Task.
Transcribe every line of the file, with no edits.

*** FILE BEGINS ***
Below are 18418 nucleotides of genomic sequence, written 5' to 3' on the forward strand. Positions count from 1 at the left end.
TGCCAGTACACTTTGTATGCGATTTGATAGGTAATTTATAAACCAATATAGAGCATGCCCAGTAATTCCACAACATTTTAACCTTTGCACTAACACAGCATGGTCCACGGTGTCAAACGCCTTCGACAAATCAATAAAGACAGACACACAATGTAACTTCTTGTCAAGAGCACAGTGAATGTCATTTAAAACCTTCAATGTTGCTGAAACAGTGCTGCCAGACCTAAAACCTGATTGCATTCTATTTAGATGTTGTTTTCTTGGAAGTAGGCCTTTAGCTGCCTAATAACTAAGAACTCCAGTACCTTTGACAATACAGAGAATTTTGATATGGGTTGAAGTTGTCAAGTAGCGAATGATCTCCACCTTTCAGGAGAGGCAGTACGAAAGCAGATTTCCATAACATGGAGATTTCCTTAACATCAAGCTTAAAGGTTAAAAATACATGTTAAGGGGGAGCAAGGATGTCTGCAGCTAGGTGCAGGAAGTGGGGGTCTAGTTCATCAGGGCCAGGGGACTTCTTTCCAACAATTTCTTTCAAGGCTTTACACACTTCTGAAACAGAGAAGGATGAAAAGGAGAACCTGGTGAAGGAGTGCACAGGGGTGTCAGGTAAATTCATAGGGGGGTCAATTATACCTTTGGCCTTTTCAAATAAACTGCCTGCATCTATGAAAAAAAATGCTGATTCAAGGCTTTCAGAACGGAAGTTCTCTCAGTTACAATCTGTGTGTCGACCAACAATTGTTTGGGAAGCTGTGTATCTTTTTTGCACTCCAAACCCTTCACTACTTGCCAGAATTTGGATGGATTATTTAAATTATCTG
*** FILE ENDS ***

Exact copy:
Below are 18418 nucleotides of genomic sequence, written 5' to 3' on the forward strand. Positions count from 1 at the left end.
TGCCAGTACACTTTGTATGCGATTTGATAGGTAATTTATAAACCAATATAGAGCATGCCCAGTAATTCCACAACATTTTAACCTTTGCACTAACACAGCATGGTCCACGGTGTCAAACGCCTTCGACAAATCAATAAAGACAGACACACAATGTAACTTCTTGTCAAGAGCACAGTGAATGTCATTTAAAACCTTCAATGTTGCTGAAACAGTGCTGCCAGACCTAAAACCTGATTGCATTCTATTTAGATGTTGTTTTCTTGGAAGTAGGCCTTTAGCTGCCTAATAACTAAGAACTCCAGTACCTTTGACAATACAGAGAATTTTGATATGGGTTGAAGTTGTCAAGTAGCGAATGATCTCCACCTTTCAGGAGAGGCAGTACGAAAGCAGATTTCCATAACATGGAGATTTCCTTAACATCAAGCTTAAAGGTTAAAAATACATGTTAAGGGGGAGCAAGGATGTCTGCAGCTAGGTGCAGGAAGTGGGGGTCTAGTTCATCAGGGCCAGGGGACTTCTTTCCAACAATTTCTTTCAAGGCTTTACACACTTCTGAAACAGAGAAGGATGAAAAGGAGAACCTGGTGAAGGAGTGCACAGGGGTGTCAGGTAAATTCATAGGGGGGTCAATTATACCTTTGGCCTTTTCAAATAAACTGCCTGCATCTATGAAAAAAAATGCTGATTCAAGGCTTTCAGAACGGAAGTTCTCTCAGTTACAATCTGTGTGTCGACCAACAATTGTTTGGGAAGCTGTGTATCTTTTTTGCACTCCAAACCCTTCACTACTTGCCAGAATTTGGATGGATTATTTAAATTATCTG